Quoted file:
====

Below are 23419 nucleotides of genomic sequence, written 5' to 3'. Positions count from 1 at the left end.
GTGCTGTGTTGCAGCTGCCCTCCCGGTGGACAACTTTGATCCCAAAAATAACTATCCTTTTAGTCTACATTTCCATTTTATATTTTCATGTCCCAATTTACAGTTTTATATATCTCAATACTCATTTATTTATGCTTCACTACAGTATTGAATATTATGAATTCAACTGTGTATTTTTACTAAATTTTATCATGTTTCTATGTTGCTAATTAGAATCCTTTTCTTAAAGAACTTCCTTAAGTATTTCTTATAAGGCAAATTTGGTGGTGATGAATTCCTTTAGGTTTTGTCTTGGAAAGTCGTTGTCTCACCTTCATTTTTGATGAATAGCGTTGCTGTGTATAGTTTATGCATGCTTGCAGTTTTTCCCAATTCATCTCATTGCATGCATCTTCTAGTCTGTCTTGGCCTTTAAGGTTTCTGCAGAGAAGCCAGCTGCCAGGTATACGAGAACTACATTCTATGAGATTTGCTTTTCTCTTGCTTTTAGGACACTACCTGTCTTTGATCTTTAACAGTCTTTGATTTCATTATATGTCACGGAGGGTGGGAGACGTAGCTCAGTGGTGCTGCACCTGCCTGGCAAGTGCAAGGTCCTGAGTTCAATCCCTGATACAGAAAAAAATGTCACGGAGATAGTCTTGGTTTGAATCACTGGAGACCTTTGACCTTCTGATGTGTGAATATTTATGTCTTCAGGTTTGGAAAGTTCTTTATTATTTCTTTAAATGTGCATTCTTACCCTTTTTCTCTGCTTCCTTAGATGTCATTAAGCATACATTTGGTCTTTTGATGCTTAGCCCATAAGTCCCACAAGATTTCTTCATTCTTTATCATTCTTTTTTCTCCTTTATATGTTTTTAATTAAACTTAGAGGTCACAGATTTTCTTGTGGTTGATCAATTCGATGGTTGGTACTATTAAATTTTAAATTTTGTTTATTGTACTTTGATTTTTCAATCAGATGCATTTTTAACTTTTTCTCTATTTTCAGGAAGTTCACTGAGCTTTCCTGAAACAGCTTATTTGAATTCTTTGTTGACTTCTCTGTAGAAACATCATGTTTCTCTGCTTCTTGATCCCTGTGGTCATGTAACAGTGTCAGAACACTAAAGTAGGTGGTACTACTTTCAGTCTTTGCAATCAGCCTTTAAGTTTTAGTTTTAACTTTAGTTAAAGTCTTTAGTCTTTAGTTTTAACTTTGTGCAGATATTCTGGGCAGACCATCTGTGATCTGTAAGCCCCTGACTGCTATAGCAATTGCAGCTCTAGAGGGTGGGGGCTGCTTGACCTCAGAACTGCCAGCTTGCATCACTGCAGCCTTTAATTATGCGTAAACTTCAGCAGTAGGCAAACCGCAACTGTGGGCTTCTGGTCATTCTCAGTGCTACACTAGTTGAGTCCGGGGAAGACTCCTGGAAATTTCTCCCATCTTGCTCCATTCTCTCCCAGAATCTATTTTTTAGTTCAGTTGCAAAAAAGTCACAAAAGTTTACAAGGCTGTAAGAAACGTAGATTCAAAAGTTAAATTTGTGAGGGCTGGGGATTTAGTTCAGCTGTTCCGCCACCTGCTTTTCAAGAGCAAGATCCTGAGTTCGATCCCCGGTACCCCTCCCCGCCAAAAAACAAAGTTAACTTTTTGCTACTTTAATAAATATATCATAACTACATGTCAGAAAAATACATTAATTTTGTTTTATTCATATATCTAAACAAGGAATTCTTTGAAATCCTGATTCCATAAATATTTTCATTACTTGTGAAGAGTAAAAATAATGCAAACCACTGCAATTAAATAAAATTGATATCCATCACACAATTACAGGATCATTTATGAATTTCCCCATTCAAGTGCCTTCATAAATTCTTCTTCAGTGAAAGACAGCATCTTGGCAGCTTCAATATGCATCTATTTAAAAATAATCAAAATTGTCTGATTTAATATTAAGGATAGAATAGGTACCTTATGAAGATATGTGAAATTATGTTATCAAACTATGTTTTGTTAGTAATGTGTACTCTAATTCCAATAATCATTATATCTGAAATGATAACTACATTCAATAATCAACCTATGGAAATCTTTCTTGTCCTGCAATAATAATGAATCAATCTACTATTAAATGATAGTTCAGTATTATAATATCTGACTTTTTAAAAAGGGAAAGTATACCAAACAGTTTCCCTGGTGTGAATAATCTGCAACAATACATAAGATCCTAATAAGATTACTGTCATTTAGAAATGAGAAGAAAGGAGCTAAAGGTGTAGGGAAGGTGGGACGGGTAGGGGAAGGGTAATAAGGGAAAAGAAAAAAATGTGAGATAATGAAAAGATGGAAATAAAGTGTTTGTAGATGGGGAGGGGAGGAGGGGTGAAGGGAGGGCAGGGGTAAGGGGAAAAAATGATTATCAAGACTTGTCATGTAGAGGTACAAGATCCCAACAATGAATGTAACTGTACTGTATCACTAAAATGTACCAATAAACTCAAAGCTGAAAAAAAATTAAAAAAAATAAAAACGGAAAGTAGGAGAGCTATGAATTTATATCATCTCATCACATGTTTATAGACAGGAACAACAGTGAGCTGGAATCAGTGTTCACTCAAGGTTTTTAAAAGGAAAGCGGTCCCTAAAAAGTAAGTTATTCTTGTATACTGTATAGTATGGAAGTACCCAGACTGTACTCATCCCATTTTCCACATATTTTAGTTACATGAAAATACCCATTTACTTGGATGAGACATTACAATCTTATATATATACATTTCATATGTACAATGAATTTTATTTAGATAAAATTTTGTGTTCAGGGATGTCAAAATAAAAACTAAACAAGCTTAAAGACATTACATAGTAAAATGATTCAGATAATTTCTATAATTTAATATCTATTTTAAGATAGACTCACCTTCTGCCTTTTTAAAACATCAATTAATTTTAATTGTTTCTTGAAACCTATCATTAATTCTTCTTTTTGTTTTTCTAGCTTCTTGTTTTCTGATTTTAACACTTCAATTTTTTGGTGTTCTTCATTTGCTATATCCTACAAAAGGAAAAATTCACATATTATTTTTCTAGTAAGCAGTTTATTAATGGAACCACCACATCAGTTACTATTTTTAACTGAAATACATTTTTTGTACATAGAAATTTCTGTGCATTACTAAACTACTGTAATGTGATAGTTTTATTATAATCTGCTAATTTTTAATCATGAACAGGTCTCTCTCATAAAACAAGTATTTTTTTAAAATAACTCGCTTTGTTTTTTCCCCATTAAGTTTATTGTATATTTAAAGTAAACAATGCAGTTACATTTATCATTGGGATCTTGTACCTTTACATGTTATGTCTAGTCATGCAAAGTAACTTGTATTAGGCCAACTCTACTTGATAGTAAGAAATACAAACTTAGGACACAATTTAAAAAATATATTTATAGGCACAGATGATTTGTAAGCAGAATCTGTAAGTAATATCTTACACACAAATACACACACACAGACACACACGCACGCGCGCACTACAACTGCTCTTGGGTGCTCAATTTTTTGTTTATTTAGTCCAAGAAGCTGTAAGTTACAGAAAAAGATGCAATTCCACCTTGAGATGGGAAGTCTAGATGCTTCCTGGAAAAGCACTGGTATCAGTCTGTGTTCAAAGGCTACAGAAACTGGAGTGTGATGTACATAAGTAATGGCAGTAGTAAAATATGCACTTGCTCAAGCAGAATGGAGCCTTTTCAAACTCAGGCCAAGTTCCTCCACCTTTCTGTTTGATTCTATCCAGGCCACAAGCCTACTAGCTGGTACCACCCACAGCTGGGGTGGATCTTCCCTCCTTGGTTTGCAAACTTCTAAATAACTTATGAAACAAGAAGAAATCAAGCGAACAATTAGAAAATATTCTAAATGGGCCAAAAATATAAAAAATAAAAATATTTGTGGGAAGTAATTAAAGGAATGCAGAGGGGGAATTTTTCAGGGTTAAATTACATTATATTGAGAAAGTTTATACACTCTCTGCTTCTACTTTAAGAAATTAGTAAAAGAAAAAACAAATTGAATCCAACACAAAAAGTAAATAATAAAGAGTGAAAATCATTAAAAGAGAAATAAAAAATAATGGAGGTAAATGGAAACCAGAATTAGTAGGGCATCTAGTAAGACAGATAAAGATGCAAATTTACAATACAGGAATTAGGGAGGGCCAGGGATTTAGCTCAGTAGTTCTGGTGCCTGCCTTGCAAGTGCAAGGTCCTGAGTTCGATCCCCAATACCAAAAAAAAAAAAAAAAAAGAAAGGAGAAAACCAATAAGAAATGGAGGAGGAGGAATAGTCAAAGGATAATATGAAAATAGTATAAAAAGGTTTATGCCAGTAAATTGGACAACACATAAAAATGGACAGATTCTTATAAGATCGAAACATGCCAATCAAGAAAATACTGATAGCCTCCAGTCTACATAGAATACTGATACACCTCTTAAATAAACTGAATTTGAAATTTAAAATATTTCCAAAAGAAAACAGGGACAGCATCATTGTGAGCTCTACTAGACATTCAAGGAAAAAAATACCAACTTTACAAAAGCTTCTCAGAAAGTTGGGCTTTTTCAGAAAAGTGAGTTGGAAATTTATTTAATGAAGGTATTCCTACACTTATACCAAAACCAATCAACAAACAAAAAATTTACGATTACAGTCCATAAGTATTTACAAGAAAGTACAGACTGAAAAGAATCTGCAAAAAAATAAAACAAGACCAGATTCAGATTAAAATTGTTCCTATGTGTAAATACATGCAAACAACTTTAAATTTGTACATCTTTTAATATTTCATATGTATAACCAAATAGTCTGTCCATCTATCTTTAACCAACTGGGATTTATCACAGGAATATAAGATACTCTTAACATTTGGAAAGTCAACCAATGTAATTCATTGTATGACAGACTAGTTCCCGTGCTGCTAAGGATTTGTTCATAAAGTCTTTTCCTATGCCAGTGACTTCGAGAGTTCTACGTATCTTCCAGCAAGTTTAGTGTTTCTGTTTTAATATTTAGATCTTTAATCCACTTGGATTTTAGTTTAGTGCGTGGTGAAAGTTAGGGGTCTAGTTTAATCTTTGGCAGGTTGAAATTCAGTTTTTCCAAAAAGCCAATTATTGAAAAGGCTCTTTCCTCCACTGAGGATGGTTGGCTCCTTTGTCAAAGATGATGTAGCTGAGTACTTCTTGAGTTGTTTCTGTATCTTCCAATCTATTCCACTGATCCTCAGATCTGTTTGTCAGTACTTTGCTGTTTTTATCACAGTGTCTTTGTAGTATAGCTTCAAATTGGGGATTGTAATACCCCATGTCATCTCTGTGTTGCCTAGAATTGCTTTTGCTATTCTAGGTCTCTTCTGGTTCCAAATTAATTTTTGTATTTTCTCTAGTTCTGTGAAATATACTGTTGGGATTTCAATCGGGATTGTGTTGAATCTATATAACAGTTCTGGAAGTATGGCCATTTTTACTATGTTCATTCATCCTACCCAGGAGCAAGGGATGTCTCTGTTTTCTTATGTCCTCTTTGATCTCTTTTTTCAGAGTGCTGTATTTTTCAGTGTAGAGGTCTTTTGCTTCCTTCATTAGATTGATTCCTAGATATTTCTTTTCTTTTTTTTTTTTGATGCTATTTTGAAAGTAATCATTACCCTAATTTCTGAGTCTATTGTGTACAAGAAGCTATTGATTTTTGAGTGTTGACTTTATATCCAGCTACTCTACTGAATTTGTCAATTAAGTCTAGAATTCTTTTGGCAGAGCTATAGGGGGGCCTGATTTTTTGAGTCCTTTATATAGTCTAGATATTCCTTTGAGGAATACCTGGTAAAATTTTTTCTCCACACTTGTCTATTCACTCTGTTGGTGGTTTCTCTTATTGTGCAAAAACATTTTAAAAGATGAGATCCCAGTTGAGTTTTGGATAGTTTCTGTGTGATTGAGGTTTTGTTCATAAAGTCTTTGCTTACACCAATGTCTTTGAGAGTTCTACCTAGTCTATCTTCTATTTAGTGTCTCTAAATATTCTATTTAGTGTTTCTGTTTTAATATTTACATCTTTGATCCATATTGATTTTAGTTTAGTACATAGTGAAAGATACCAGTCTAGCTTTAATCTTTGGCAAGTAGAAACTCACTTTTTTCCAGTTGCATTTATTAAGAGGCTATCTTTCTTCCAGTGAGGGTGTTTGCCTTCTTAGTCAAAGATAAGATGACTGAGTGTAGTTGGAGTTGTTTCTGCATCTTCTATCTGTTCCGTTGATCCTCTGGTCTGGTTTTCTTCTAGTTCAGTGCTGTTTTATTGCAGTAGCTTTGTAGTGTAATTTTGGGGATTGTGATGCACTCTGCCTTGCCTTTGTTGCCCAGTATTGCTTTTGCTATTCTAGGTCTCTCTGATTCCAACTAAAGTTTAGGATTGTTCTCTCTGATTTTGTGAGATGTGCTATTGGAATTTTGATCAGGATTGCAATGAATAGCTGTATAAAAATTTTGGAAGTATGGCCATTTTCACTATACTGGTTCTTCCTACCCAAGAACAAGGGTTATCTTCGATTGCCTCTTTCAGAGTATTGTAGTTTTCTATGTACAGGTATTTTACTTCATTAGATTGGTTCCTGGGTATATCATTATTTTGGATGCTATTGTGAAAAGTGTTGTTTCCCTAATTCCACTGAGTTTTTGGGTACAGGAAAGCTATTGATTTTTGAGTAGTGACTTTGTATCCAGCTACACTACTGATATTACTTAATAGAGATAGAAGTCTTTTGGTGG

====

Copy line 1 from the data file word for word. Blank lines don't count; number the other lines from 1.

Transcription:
Below are 23419 nucleotides of genomic sequence, written 5' to 3'. Positions count from 1 at the left end.